Company also agrees to stop implying that government officials, including the Governor, are involved with selecting “invitees”
(DES MOINES, Iowa) The marketing company for “People to People International” has formally agreed to change its practices, after Attorney General Tom Miller raised concerns about the company’s compliance with the Iowa Consumer Fraud Act.
Ambassadors Group, Inc., and Ambassador Programs, Inc., of Spokane, Washington, agreed to change the marketing of travel programs in Iowa, in an agreement called an Assurance of Voluntary Compliance, which took effect Wednesday.
The for-profit tour company sends “invitations” to “eligible” students through an “admissions advisor” to become a “member” of the “official state of Iowa delegation” traveling abroad. The latest Iowa marketing materials falsely suggest that Iowa’s governor is actively involved in selecting recipients of travel offers.
“I am concerned that parents who received these notices are led to believe that ‘People to People’ and the governor somehow selected their child, based on merit,” Miller said. “Parents who normally would not or could not pay several thousand dollars for these trips may feel pressured to sign up simply because of the way they have been marketed.”
In fact, according to Miller, these travel programs are aggressively marketed to a broad range of potential customers, many or even most of whom are not specially selected for the “invitation.”
Under the agreement with the Attorney General’s Consumer Protection Division, Ambassadors Group, Inc. and Ambassador Programs, Inc. agree to the following conditions for future marketing efforts in Iowa:
- Refrain from stating or implying that a travel option or “opportunity” is because of any special recognition, honor, performance, skills, or other restrictive eligibility criteria;
- Refrain from stating or implying that marketing efforts emanate from a non-profit entity or are somehow affiliated with governmental bodies, including implying that a governmental official or representative was involved in selecting a person for a travel offer, unless there is documentation substantiating the claim;
- Refrain from stating or implying that a teacher, faculty member, coach, administrator, or any person associated with an educational facility, was involved in recommending or selecting a person for a travel offer, unless that person was involved and the facts can be substantiated
- Refrain from stating or implying that a prior traveler, parent chaperone, family member, friend, or any other third party, was involved in recommending or selecting a person for a travel offer, unless that person was involved and the facts can be substantiated;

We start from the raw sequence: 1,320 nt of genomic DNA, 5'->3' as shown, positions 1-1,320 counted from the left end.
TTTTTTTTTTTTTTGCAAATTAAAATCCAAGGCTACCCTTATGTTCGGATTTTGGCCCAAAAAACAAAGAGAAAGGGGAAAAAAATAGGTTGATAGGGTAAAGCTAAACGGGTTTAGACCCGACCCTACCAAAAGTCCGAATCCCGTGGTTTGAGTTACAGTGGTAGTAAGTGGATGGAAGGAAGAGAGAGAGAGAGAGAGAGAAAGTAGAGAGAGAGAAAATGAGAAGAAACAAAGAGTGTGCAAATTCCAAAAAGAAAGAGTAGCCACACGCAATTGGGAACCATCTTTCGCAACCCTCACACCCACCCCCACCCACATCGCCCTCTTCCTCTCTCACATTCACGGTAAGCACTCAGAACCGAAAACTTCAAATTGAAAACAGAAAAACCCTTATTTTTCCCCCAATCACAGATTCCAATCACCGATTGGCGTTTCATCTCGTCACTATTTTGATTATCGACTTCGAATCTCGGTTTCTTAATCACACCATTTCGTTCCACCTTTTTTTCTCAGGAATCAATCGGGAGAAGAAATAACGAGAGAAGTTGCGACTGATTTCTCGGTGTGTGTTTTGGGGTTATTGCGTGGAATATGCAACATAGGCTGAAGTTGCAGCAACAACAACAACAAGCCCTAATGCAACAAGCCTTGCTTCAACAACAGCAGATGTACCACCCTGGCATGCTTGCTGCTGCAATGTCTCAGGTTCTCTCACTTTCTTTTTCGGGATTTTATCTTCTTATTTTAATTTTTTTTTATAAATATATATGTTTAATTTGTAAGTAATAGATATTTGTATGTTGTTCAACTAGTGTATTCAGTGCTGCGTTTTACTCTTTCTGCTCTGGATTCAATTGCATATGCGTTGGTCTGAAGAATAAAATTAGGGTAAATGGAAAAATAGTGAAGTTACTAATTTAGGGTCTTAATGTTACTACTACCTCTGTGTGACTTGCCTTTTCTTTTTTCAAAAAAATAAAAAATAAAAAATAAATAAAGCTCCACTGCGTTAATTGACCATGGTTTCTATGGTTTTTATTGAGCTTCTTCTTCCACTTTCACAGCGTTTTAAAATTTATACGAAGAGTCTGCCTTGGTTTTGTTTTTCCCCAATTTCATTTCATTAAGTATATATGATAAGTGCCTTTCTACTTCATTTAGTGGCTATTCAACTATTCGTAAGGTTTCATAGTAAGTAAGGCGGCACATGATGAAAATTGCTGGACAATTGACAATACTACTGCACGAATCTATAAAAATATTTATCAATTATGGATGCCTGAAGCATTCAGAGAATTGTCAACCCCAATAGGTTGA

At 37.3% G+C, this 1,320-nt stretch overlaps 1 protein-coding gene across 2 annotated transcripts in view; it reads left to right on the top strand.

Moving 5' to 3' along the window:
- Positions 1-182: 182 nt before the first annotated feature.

- Commit to using certain terms with care, such as “ambassador,” “official,” “delegation,” and “represent the [country, state, city,]” because of their capacity to mislead consumers regarding the nature of connections to governmental entities or functions.
In 2005 an Iowa mother received a People to People travel solicitation claiming that her son – who had died in infancy many years earlier – had just been “recommended” for an “honor.” In 2006, Ambassadors Group Inc. informally agreed to modify its marketing practices in Iowa, including its “Student Ambassador” travel program introductory letters and in-person presentations, following the Attorney General’s allegations that aspects of its marketing materials and practices were misleading.
Miller alleged that the company has since sent solicitation letters to Iowans that violated earlier commitments, leading to the formal agreement that took effect today.
As part of the formal agreement, Ambassadors Group, Inc., and Ambassador Programs, Inc. agree to pay the state $50,000 for its Consumer Fraud Enforcement Fund, but deny any wrongdoing.
In a letter sent to People to People International (PTPI) President and CEO Mary Eisenhower, the Consumer Protection Division alerted Eisenhower about the Assurance of Voluntary Compliance with Ambassadors Group, and conveyed the Consumer Protection Division’s concerns about past marketing practices and a desire to ensure that future PTPI programs be marketed only in a “scrupulously honest and straightforward manner.”
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